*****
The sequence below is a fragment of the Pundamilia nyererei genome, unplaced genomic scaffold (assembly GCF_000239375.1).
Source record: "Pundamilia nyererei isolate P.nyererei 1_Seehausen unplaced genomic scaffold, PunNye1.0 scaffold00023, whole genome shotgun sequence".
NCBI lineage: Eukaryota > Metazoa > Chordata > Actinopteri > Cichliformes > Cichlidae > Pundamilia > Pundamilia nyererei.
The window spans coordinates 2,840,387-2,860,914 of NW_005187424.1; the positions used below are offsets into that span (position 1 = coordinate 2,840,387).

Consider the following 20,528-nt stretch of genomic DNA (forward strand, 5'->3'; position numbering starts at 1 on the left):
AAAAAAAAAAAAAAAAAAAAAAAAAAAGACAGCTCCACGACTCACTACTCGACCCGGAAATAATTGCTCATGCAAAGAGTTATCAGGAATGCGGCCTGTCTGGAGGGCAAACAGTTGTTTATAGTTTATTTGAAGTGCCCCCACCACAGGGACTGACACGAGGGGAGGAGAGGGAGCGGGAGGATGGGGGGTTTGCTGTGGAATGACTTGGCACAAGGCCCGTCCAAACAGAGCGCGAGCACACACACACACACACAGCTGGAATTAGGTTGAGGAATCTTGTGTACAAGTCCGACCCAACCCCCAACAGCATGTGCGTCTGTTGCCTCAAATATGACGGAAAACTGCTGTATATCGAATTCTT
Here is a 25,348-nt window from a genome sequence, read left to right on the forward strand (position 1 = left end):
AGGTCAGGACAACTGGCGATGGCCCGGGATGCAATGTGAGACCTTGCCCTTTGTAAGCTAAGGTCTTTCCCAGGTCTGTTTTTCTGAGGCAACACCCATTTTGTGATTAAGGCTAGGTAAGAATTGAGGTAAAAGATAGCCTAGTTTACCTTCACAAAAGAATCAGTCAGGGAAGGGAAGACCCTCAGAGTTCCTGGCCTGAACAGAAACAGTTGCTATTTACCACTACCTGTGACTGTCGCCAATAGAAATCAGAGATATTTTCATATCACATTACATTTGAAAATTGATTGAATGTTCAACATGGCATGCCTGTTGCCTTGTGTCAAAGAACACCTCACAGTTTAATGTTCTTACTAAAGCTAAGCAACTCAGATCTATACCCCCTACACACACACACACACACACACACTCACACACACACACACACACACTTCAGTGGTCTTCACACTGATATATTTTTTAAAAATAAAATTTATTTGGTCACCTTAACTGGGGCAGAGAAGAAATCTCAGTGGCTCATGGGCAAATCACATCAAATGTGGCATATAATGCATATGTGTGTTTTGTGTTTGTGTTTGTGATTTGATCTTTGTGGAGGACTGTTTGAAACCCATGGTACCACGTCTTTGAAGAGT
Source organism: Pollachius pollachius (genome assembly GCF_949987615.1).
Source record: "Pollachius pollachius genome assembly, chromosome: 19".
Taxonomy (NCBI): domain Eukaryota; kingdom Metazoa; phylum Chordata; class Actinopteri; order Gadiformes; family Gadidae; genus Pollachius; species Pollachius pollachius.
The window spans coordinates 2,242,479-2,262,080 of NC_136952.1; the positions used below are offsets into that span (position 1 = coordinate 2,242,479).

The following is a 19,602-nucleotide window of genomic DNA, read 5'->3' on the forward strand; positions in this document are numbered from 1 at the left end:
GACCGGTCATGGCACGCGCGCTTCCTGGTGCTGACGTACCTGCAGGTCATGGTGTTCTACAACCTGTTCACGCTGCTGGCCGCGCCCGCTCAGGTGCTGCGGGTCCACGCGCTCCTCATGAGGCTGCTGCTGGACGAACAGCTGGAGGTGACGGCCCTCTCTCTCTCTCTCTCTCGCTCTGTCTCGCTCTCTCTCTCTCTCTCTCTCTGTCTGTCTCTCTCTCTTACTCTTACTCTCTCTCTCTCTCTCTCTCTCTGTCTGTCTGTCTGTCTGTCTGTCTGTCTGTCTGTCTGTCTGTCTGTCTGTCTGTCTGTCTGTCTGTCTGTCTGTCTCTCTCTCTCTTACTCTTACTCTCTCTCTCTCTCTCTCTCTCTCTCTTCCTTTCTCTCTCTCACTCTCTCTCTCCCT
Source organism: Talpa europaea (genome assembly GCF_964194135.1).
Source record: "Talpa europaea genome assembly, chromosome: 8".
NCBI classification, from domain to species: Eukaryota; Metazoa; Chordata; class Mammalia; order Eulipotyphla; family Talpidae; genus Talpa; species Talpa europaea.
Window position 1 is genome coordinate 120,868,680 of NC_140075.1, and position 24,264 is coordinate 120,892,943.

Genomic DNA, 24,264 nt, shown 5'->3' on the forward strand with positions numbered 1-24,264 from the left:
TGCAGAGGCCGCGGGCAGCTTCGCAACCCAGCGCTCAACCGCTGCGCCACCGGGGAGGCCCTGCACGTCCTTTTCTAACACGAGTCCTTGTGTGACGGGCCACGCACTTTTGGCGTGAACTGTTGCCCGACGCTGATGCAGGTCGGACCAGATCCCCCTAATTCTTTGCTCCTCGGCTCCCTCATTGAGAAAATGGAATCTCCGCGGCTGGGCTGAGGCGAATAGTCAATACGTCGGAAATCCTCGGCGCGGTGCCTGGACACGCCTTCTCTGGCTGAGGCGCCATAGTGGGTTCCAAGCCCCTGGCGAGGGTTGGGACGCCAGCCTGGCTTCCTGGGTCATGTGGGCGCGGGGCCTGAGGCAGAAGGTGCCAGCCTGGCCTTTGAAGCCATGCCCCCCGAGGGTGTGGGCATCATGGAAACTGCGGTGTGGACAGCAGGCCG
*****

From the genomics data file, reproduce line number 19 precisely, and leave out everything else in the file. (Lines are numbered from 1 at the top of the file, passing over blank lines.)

Genomic DNA, 24,264 nt, shown 5'->3' on the forward strand with positions numbered 1-24,264 from the left: